But, sick or not sick, there was no way I was going to leave the rest of that penguin for another day. A woman recovering from an operation needs guilt-free sleep.

I broke the rest of the penguin into bits and put them back into the bag. I shook them around, trying not to think of the bag of pieces as the penguin's personal effects. I then tipped my head back and slid all the pieces into my mouth, like you do with the bits at the bottom of the crisp packet.

Done.

It was a relief. But it was only the relief that the serial killer feels when he has finally chopped up the body and stashed it in the freezer in bags labelled 'Spare Ribs, Summer 2009'. Like him, I know I will not be able to forget what I've done. Next time anyone gives me a chocolate penguin, I will ask someone else to dismember it (in the same way as one of my daughters always asked for her chicken to be de-boned), and I will ask them to remove anything (beak, feet) that doesn't just look like bits of chocolate.

Five minutes after I'd finished the penguin, I spotted a blob of something dark on my arm. Oh no! More of the penguin! Evidence of its demise stuck to my arm! Out, out, damned spot.

I licked it. It tasted like arm. This was because it was just a freckle.

I heard laughter. Cold, revengeful laughter. I swear.

12 comments:

  1. Oooooh, that sounds like a chocolatey horror movie. I remember eating choc bunnies at easter time as a little girl and feeling it was all wrong somehow to be eating a sweet little rabbit since I professed to loving bunnies. But not too wrong, I suppose, to guzzle it in one sitting!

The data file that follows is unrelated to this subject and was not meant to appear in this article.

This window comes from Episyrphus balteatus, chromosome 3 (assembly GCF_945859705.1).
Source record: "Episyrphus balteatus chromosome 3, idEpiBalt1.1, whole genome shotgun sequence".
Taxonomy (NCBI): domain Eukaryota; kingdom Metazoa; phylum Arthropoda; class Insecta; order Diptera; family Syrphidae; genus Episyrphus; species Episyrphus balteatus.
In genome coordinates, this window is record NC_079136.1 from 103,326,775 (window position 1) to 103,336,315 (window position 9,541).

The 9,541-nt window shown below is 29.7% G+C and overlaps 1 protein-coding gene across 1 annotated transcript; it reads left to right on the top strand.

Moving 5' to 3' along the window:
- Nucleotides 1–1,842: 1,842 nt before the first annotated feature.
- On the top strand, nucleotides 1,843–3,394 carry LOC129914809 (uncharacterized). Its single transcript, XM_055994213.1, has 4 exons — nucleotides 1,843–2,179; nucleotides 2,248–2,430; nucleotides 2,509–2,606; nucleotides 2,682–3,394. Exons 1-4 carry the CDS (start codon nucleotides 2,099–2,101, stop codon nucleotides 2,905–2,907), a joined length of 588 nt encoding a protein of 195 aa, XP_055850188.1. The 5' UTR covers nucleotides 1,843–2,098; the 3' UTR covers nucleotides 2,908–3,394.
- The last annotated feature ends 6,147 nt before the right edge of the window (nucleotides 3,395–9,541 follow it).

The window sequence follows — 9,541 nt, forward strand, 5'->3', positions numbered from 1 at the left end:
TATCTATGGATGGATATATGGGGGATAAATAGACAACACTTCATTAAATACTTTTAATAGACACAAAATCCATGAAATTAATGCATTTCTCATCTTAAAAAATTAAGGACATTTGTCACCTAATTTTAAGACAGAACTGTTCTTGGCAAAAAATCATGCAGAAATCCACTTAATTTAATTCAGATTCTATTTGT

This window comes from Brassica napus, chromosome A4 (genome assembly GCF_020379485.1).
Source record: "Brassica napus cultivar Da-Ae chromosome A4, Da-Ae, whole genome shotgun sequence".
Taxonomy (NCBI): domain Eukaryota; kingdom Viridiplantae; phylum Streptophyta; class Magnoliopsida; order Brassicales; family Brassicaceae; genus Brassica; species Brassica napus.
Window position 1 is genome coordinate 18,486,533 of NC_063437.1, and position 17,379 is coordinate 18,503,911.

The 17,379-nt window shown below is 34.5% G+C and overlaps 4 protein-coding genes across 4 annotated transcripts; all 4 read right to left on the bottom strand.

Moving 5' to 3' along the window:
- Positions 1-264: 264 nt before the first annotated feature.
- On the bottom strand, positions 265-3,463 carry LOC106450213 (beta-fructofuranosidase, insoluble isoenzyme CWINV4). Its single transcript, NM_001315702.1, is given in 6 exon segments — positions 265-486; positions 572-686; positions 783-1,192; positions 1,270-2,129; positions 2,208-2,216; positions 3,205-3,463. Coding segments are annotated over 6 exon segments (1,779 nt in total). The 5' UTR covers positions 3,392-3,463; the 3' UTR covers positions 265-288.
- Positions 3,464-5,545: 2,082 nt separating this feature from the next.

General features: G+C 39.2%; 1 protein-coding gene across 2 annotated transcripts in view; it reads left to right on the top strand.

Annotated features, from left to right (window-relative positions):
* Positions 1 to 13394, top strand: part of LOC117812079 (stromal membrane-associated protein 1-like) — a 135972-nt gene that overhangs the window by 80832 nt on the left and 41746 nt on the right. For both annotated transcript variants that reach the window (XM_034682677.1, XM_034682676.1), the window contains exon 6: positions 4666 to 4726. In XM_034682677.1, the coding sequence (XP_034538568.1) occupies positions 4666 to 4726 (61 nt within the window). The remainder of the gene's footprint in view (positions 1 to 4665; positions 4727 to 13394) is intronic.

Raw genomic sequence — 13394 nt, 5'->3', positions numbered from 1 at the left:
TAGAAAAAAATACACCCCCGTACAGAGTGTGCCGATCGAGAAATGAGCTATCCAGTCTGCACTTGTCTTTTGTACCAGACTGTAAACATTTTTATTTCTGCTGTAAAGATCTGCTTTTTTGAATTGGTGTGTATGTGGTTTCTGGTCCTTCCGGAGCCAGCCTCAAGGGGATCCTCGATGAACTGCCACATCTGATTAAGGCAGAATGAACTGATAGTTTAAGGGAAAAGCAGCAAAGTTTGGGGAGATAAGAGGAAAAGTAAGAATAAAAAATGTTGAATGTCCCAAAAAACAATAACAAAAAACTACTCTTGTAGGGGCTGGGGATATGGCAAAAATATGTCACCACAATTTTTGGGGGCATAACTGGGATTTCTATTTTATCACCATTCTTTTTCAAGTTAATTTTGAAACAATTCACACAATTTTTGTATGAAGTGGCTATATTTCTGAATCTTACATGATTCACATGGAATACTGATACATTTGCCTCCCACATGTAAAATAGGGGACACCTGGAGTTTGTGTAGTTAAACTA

ReplyDelete
  2. Maya - it's amazing how we can justify these things when it comes to chocolate!

    ReplyDelete
  3. Arrrgghh, Friko. I think I murdered it along with the penguin when I took the post away last time. I'm so sorry.

    ReplyDelete
  4. Thank goodness I read this before I poured my coffee - it would have been spit all over my laptop! Thanks Fran. I love a good laugh first thing in the morning. Of course, what kind of person does that make me if I can laugh at a serial chocolate bunny killer? Yikes.

    ReplyDelete
  5. I always thought I was the only one that considered it murder to bite the head off of a chocolate Easter bunny. Glad to know I am not alone. Of course the way you tell it is hilarious and much more dramatic.

    ReplyDelete
  6. Lesley, it makes you the kind of person who could also be a serial chocolate bunny killer ... go on, 'fess up.

    ReplyDelete
  7. No, Rae, I think you would have to be the most hard-hearted person to bite the head off a chocolate bunny and think nothing of it. But then again, I can't say it takes me long to make the moral decision ....

    ReplyDelete
  8. It's strange, this practice of eating all sorts of things in the image of all sorts of creatures. The Japanese have invented a way to photocopy personal snapshots onto edible rice paper. You peel the paper off its backing and place the "lay-on" onto a cake. Yes! Happy Birthday to You, now have a nice slice of yourself.

    ReplyDelete
  9. Mark, tell me that's a joke. No, it's okay. I believe you. But, really! Now, what I would like is if, as you nibbled around the edges of your image, it happened in real-life, too, so that you gradually got thinner and thinner. Now, come on, you Japanese inventors ...

    ReplyDelete
  10. Reminds me of an old Smothers Brothers joke: Nobody comes to your aid when you yell "help". But holler:"I fell into a vat of chocolate" and you got a million rescuers.Or something like that. Maybe the bros weren't that funny afterall. http://www.boomerpie.com/

    ReplyDelete
  11. Boomer Pie - I like that quotation! The only thing is, if I fell into a vat of chocolate, I can't see myself shouting anything for a while ... just in case any rescuers came. Thanks for joining in the world of Miss.

    ReplyDelete